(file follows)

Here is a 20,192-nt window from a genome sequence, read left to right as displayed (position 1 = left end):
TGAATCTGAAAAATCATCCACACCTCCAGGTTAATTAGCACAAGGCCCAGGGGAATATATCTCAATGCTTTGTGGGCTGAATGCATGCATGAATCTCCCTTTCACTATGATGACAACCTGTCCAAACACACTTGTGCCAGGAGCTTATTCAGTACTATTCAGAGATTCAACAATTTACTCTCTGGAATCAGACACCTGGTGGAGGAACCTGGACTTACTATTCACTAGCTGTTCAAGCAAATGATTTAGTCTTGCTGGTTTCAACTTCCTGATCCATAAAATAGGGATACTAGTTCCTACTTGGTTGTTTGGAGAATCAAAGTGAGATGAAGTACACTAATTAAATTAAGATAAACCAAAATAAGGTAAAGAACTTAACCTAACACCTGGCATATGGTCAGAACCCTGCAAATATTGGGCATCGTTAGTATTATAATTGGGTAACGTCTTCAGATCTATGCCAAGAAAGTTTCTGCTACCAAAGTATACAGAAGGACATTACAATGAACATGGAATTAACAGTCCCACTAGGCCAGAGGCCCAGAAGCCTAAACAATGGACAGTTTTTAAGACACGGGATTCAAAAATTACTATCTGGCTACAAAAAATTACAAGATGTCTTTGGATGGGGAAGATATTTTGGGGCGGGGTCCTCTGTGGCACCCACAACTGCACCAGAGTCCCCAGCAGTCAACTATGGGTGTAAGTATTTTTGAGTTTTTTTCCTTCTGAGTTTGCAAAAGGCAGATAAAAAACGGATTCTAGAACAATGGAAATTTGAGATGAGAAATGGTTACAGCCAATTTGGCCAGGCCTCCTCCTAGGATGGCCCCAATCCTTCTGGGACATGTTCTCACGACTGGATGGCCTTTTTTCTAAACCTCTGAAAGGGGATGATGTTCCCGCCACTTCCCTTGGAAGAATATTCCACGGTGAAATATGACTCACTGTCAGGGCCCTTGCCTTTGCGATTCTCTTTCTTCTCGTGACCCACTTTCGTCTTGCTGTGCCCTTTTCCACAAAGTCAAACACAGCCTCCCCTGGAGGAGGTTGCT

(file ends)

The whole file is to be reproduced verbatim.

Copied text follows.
Here is a 20,192-nt window from a genome sequence, read left to right as displayed (position 1 = left end):
TGAATCTGAAAAATCATCCACACCTCCAGGTTAATTAGCACAAGGCCCAGGGGAATATATCTCAATGCTTTGTGGGCTGAATGCATGCATGAATCTCCCTTTCACTATGATGACAACCTGTCCAAACACACTTGTGCCAGGAGCTTATTCAGTACTATTCAGAGATTCAACAATTTACTCTCTGGAATCAGACACCTGGTGGAGGAACCTGGACTTACTATTCACTAGCTGTTCAAGCAAATGATTTAGTCTTGCTGGTTTCAACTTCCTGATCCATAAAATAGGGATACTAGTTCCTACTTGGTTGTTTGGAGAATCAAAGTGAGATGAAGTACACTAATTAAATTAAGATAAACCAAAATAAGGTAAAGAACTTAACCTAACACCTGGCATATGGTCAGAACCCTGCAAATATTGGGCATCGTTAGTATTATAATTGGGTAACGTCTTCAGATCTATGCCAAGAAAGTTTCTGCTACCAAAGTATACAGAAGGACATTACAATGAACATGGAATTAACAGTCCCACTAGGCCAGAGGCCCAGAAGCCTAAACAATGGACAGTTTTTAAGACACGGGATTCAAAAATTACTATCTGGCTACAAAAAATTACAAGATGTCTTTGGATGGGGAAGATATTTTGGGGCGGGGTCCTCTGTGGCACCCACAACTGCACCAGAGTCCCCAGCAGTCAACTATGGGTGTAAGTATTTTTGAGTTTTTTTCCTTCTGAGTTTGCAAAAGGCAGATAAAAAACGGATTCTAGAACAATGGAAATTTGAGATGAGAAATGGTTACAGCCAATTTGGCCAGGCCTCCTCCTAGGATGGCCCCAATCCTTCTGGGACATGTTCTCACGACTGGATGGCCTTTTTTCTAAACCTCTGAAAGGGGATGATGTTCCCGCCACTTCCCTTGGAAGAATATTCCACGGTGAAATATGACTCACTGTCAGGGCCCTTGCCTTTGCGATTCTCTTTCTTCTCGTGACCCACTTTCGTCTTGCTGTGCCCTTTTCCACAAAGTCAAACACAGCCTCCCCTGGAGGAGGTTGCT